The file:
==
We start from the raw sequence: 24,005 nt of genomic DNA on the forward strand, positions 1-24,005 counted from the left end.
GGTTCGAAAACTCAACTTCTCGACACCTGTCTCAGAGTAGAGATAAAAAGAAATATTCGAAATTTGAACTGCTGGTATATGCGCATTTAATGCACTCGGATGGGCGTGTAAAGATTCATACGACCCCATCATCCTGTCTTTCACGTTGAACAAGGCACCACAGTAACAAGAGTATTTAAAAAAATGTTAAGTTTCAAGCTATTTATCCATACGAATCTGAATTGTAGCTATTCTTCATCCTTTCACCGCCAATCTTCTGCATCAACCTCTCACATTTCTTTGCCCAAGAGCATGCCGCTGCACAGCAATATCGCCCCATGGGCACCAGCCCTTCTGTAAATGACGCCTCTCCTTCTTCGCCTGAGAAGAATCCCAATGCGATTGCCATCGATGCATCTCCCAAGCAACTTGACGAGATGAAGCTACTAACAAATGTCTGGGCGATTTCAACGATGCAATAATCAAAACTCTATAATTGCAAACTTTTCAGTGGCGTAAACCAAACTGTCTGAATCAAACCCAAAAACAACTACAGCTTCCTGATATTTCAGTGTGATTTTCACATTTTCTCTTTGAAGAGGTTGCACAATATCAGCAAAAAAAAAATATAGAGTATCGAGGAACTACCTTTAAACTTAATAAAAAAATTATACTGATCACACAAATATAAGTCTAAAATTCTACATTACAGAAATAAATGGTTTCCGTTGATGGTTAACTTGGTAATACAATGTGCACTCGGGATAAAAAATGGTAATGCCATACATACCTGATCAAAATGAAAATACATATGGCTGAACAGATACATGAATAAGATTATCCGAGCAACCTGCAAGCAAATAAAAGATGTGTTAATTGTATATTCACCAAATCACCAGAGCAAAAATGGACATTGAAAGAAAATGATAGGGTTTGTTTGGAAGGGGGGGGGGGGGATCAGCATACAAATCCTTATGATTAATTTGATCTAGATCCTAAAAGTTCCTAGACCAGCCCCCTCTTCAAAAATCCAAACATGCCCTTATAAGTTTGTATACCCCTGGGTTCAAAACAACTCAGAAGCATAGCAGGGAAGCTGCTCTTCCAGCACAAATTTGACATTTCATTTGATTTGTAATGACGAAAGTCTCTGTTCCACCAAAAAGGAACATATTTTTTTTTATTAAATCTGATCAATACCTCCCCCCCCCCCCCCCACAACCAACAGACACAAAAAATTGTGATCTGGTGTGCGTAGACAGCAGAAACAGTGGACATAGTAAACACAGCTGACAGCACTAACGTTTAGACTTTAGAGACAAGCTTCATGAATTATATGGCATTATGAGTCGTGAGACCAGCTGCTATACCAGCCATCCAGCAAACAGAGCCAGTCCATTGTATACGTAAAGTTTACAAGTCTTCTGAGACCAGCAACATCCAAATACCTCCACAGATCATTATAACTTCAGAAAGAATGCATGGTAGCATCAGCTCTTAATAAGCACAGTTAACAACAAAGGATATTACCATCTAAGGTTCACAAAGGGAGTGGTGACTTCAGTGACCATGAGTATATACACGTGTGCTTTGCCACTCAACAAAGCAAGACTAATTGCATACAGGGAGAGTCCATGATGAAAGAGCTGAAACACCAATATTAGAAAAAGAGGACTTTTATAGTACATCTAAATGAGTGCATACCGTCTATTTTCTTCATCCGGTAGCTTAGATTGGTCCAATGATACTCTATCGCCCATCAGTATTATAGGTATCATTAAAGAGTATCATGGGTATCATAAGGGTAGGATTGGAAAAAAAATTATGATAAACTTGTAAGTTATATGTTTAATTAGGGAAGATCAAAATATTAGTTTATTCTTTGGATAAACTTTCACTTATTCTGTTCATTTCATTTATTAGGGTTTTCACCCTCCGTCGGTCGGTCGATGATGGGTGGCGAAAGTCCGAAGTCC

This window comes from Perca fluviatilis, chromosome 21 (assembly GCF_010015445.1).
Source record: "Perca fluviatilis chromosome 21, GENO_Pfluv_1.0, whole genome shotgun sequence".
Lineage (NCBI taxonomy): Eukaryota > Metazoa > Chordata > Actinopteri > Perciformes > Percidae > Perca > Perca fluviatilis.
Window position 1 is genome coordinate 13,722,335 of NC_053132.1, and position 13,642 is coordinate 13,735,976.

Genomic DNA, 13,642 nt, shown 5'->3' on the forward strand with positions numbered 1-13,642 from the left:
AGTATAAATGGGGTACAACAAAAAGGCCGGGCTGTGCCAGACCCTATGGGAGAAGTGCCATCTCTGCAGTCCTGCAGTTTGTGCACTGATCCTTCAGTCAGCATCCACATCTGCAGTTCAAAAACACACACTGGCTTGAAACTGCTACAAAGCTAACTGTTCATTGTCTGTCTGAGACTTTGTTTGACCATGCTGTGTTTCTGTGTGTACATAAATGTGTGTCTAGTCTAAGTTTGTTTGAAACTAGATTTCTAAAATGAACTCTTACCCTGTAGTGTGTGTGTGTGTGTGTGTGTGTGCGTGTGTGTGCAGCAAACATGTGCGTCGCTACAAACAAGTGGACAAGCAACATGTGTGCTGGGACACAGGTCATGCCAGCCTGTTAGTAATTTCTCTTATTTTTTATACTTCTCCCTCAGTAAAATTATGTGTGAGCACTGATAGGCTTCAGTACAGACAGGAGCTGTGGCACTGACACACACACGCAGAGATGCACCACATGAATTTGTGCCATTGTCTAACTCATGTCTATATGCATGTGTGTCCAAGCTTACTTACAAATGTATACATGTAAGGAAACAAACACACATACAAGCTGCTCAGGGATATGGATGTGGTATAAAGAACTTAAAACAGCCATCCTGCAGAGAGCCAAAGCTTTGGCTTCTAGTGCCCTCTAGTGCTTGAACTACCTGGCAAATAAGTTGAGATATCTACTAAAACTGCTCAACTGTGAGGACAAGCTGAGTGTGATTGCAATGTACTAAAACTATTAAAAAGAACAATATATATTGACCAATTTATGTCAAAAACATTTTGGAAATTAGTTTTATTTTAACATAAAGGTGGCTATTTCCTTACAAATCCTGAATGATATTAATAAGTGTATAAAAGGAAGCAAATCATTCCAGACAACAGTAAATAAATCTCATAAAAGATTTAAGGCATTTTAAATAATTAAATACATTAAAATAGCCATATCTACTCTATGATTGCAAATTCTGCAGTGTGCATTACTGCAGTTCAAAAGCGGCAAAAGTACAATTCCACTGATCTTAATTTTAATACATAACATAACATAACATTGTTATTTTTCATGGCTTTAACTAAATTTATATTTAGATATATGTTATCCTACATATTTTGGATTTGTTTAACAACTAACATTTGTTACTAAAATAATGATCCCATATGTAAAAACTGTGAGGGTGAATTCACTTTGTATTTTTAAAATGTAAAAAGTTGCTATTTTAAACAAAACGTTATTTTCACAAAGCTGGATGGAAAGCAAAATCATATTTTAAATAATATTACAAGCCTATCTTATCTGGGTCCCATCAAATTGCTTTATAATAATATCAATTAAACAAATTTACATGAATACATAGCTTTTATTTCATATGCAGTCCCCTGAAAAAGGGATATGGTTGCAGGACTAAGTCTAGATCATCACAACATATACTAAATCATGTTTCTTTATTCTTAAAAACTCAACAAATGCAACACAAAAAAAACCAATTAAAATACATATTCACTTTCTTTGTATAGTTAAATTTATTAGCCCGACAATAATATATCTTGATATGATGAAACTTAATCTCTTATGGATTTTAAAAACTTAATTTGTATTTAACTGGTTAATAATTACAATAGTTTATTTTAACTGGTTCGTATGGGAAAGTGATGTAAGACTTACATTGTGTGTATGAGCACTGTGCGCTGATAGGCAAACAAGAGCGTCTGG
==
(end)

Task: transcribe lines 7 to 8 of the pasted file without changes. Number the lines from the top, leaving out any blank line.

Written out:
Genomic DNA, 13,642 nt, shown 5'->3' on the forward strand with positions numbered 1-13,642 from the left:
AGTATAAATGGGGTACAACAAAAAGGCCGGGCTGTGCCAGACCCTATGGGAGAAGTGCCATCTCTGCAGTCCTGCAGTTTGTGCACTGATCCTTCAGTCAGCATCCACATCTGCAGTTCAAAAACACACACTGGCTTGAAACTGCTACAAAGCTAACTGTTCATTGTCTGTCTGAGACTTTGTTTGACCATGCTGTGTTTCTGTGTGTACATAAATGTGTGTCTAGTCTAAGTTTGTTTGAAACTAGATTTCTAAAATGAACTCTTACCCTGTAGTGTGTGTGTGTGTGTGTGTGTGTGCGTGTGTGTGCAGCAAACATGTGCGTCGCTACAAACAAGTGGACAAGCAACATGTGTGCTGGGACACAGGTCATGCCAGCCTGTTAGTAATTTCTCTTATTTTTTATACTTCTCCCTCAGTAAAATTATGTGTGAGCACTGATAGGCTTCAGTACAGACAGGAGCTGTGGCACTGACACACACACGCAGAGATGCACCACATGAATTTGTGCCATTGTCTAACTCATGTCTATATGCATGTGTGTCCAAGCTTACTTACAAATGTATACATGTAAGGAAACAAACACACATACAAGCTGCTCAGGGATATGGATGTGGTATAAAGAACTTAAAACAGCCATCCTGCAGAGAGCCAAAGCTTTGGCTTCTAGTGCCCTCTAGTGCTTGAACTACCTGGCAAATAAGTTGAGATATCTACTAAAACTGCTCAACTGTGAGGACAAGCTGAGTGTGATTGCAATGTACTAAAACTATTAAAAAGAACAATATATATTGACCAATTTATGTCAAAAACATTTTGGAAATTAGTTTTATTTTAACATAAAGGTGGCTATTTCCTTACAAATCCTGAATGATATTAATAAGTGTATAAAAGGAAGCAAATCATTCCAGACAACAGTAAATAAATCTCATAAAAGATTTAAGGCATTTTAAATAATTAAATACATTAAAATAGCCATATCTACTCTATGATTGCAAATTCTGCAGTGTGCATTACTGCAGTTCAAAAGCGGCAAAAGTACAATTCCACTGATCTTAATTTTAATACATAACATAACATAACATTGTTATTTTTCATGGCTTTAACTAAATTTATATTTAGATATATGTTATCCTACATATTTTGGATTTGTTTAACAACTAACATTTGTTACTAAAATAATGATCCCATATGTAAAAACTGTGAGGGTGAATTCACTTTGTATTTTTAAAATGTAAAAAGTTGCTATTTTAAACAAAACGTTATTTTCACAAAGCTGGATGGAAAGCAAAATCATATTTTAAATAATATTACAAGCCTATCTTATCTGGGTCCCATCAAATTGCTTTATAATAATATCAATTAAACAAATTTACATGAATACATAGCTTTTATTTCATATGCAGTCCCCTGAAAAAGGGATATGGTTGCAGGACTAAGTCTAGATCATCACAACATATACTAAATCATGTTTCTTTATTCTTAAAAACTCAACAAATGCAACACAAAAAAAACCAATTAAAATACATATTCACTTTCTTTGTATAGTTAAATTTATTAGCCCGACAATAATATATCTTGATATGATGAAACTTAATCTCTTATGGATTTTAAAAACTTAATTTGTATTTAACTGGTTAATAATTACAATAGTTTATTTTAACTGGTTCGTATGGGAAAGTGATGTAAGACTTACATTGTGTGTATGAGCACTGTGCGCTGATAGGCAAACAAGAGCGTCTGG